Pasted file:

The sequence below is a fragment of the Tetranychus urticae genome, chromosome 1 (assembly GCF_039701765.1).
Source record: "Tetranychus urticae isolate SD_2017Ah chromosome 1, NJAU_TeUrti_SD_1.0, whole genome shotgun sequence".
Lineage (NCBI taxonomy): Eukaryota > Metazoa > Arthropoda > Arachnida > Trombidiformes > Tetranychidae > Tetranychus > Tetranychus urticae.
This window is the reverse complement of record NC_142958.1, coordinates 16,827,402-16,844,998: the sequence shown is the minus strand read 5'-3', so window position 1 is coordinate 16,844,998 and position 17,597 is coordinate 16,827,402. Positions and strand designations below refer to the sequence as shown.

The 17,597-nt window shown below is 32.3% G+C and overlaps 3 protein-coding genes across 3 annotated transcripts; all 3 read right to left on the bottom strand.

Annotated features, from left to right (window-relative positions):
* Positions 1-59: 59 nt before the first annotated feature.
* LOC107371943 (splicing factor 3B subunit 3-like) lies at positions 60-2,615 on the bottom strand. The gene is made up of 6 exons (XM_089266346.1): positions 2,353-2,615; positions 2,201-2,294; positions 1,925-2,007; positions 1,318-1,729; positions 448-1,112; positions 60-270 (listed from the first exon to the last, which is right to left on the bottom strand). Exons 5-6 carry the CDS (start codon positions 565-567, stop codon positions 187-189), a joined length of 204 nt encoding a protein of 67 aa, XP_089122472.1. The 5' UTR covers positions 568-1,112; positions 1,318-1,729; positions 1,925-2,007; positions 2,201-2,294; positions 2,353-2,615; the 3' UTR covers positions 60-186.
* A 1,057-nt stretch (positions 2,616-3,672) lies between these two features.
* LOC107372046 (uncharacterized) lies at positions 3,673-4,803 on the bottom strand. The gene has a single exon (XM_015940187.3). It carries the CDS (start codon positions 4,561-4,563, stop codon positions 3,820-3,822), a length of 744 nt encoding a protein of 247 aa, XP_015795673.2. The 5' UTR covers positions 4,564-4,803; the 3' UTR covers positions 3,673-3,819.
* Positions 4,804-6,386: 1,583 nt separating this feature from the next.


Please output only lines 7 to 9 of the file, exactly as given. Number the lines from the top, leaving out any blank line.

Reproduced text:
* Positions 1-59: 59 nt before the first annotated feature.
* LOC107371943 (splicing factor 3B subunit 3-like) lies at positions 60-2,615 on the bottom strand. The gene is made up of 6 exons (XM_089266346.1): positions 2,353-2,615; positions 2,201-2,294; positions 1,925-2,007; positions 1,318-1,729; positions 448-1,112; positions 60-270 (listed from the first exon to the last, which is right to left on the bottom strand). Exons 5-6 carry the CDS (start codon positions 565-567, stop codon positions 187-189), a joined length of 204 nt encoding a protein of 67 aa, XP_089122472.1. The 5' UTR covers positions 568-1,112; positions 1,318-1,729; positions 1,925-2,007; positions 2,201-2,294; positions 2,353-2,615; the 3' UTR covers positions 60-186.
* A 1,057-nt stretch (positions 2,616-3,672) lies between these two features.